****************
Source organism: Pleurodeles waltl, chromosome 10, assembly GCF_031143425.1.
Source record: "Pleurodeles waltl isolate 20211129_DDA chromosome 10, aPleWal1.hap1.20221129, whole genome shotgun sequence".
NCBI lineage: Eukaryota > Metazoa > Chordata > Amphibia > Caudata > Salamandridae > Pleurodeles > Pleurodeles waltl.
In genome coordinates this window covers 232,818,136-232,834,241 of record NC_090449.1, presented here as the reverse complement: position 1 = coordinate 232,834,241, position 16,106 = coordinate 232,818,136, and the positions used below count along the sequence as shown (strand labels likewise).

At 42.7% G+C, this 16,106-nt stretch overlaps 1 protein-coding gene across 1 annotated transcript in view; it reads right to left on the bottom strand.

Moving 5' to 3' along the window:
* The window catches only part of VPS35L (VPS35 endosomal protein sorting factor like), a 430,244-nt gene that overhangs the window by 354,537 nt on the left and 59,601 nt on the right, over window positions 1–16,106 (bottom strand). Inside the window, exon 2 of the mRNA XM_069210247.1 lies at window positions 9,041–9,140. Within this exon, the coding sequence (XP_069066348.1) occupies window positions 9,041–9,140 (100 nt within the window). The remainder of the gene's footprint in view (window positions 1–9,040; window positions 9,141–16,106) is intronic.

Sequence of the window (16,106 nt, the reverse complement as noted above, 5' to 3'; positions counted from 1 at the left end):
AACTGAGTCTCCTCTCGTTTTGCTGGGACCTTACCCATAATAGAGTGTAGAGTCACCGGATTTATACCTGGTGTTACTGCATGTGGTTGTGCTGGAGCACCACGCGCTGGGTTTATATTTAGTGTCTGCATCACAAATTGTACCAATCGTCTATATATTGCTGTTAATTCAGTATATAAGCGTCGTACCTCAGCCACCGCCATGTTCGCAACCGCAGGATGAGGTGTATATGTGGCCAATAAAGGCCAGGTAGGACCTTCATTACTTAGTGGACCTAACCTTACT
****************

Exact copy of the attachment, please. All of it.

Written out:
Source organism: Pleurodeles waltl, chromosome 10, assembly GCF_031143425.1.
Source record: "Pleurodeles waltl isolate 20211129_DDA chromosome 10, aPleWal1.hap1.20221129, whole genome shotgun sequence".
NCBI lineage: Eukaryota > Metazoa > Chordata > Amphibia > Caudata > Salamandridae > Pleurodeles > Pleurodeles waltl.
In genome coordinates this window covers 232,818,136-232,834,241 of record NC_090449.1, presented here as the reverse complement: position 1 = coordinate 232,834,241, position 16,106 = coordinate 232,818,136, and the positions used below count along the sequence as shown (strand labels likewise).

At 42.7% G+C, this 16,106-nt stretch overlaps 1 protein-coding gene across 1 annotated transcript in view; it reads right to left on the bottom strand.

Moving 5' to 3' along the window:
* The window catches only part of VPS35L (VPS35 endosomal protein sorting factor like), a 430,244-nt gene that overhangs the window by 354,537 nt on the left and 59,601 nt on the right, over window positions 1–16,106 (bottom strand). Inside the window, exon 2 of the mRNA XM_069210247.1 lies at window positions 9,041–9,140. Within this exon, the coding sequence (XP_069066348.1) occupies window positions 9,041–9,140 (100 nt within the window). The remainder of the gene's footprint in view (window positions 1–9,040; window positions 9,141–16,106) is intronic.

Sequence of the window (16,106 nt, the reverse complement as noted above, 5' to 3'; positions counted from 1 at the left end):
AACTGAGTCTCCTCTCGTTTTGCTGGGACCTTACCCATAATAGAGTGTAGAGTCACCGGATTTATACCTGGTGTTACTGCATGTGGTTGTGCTGGAGCACCACGCGCTGGGTTTATATTTAGTGTCTGCATCACAAATTGTACCAATCGTCTATATATTGCTGTTAATTCAGTATATAAGCGTCGTACCTCAGCCACCGCCATGTTCGCAACCGCAGGATGAGGTGTATATGTGGCCAATAAAGGCCAGGTAGGACCTTCATTACTTAGTGGACCTAACCTTACT